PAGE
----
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FPIs ask Sebi to clear haze around p-notes circular


Foreign portfolio investors (FPIs) are seeking clarity on the circular on participatory notes (p-notes) or offshore derivative instruments (ODIs), issued by the Securities and Exchange Board of India (Sebi) in July.
Investors are unclear whether the hedging position needs to be looked at, at the issuer level or at the subscriber level, and whether the derivatives positions can be taken against equity investments indirectly through foreign currency convertible bonds (FCCBs) or American depository receipts/global depository receipts (ADRs/GDRs).
FPIs have told the regulator it would be difficult for issuers to discern between speculative and hedging positions of individual investors, and to ascertain the exact number of open positions held by investors. This will especially be the case if the investors deal with multiple p-notes issuers.
Sebi is expected to come out with clarifications on some of these issues.
“The language of the circular seems to suggest that it is at the issuer level but the intent appears to be otherwise,” said a person on condition of anonymity.
The regulator needs to clarify whether the issuer needed to issue ODI on equity shares to the same subscriber who is looking to subscribe to ODIs on derivatives, the source said: “Can the issuer issue an ODI against derivative to a subscriber who already holds an equity position through the FPI route or an ADR/GDR under the FDI (foreign direct investment) route?.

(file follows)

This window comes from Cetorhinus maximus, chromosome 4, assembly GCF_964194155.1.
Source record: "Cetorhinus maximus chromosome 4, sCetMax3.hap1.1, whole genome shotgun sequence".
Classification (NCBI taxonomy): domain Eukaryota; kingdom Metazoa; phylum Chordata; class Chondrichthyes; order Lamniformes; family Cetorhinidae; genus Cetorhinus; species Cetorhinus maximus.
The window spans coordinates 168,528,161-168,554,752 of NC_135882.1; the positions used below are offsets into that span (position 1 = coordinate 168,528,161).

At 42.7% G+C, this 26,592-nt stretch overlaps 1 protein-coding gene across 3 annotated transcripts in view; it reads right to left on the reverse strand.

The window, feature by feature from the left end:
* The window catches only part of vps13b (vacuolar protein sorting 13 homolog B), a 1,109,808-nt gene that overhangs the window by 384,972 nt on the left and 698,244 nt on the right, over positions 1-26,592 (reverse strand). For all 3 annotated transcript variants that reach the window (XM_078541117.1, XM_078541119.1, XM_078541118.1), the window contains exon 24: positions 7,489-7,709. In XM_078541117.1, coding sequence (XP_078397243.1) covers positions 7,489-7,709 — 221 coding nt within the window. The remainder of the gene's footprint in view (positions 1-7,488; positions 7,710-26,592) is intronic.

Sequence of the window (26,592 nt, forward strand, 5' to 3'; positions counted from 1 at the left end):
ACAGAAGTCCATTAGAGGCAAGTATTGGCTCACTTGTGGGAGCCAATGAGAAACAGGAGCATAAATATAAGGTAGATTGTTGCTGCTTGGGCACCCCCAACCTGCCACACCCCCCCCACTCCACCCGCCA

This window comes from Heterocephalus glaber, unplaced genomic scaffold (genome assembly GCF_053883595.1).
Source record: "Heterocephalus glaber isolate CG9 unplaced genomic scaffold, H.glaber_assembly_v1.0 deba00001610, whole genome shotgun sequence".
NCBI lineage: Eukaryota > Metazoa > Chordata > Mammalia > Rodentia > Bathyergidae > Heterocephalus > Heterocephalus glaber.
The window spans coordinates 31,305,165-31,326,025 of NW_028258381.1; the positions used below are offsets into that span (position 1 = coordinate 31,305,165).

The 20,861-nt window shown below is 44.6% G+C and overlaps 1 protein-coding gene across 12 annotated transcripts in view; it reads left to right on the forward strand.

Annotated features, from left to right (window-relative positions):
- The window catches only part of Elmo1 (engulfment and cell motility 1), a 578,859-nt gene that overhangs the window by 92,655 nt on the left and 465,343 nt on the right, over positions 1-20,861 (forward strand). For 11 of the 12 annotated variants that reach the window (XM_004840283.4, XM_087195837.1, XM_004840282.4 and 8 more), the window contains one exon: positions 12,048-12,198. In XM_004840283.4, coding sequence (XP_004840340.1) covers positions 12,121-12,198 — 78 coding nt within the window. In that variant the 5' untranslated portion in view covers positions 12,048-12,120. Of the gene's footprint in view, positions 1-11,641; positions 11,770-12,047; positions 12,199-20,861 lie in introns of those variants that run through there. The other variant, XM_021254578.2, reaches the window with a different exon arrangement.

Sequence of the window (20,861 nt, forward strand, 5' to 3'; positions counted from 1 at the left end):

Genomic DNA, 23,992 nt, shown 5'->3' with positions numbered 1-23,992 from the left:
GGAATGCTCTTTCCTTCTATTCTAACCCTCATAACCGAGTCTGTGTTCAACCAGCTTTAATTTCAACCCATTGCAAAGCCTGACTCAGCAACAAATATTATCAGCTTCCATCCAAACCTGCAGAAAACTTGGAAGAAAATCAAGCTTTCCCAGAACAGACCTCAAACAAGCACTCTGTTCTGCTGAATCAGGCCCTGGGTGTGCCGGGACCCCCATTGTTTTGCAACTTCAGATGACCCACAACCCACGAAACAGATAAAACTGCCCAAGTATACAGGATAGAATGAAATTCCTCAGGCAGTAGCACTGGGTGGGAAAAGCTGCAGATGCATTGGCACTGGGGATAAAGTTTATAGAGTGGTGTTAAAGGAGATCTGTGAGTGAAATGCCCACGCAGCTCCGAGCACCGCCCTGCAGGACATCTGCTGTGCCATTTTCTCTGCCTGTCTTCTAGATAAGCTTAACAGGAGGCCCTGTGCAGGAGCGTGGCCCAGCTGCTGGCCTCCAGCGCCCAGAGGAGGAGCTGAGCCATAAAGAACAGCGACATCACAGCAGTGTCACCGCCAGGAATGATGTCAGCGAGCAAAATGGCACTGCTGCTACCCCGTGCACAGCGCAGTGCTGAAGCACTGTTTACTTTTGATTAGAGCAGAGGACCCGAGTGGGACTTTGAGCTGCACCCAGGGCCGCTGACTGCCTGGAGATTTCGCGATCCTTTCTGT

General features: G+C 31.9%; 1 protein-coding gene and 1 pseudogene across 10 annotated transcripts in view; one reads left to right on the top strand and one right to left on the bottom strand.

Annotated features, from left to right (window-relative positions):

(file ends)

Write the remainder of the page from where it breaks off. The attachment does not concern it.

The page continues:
ADR and GDRs are depository receipts traded in the local stock exchange but represent a security issued by a foreign public listed company.
Sebi had issued a circular in July banning p-notes holders from taking naked exposure to the derivatives market. It also said all existing positions would have to be squared off by the end of 2020 or date of maturity of the instrument, whichever was earlier.
Only those derivative positions that are taken by an ODI issuing FPIs for hedging the equity shares held by it, on a one-to-one basis, are allowed now. A one-to-one position means derivatives which have the same underlying as the equity share. ODIs against a basket of shares such as the Nifty or Sensex are ruled out. Even those against a samesector index are rule out. Practically, only players who want to engage in arbitrage would buy equity on the spot and sell the derivative.
The Business Standard, New Delhi, 09th August 2017

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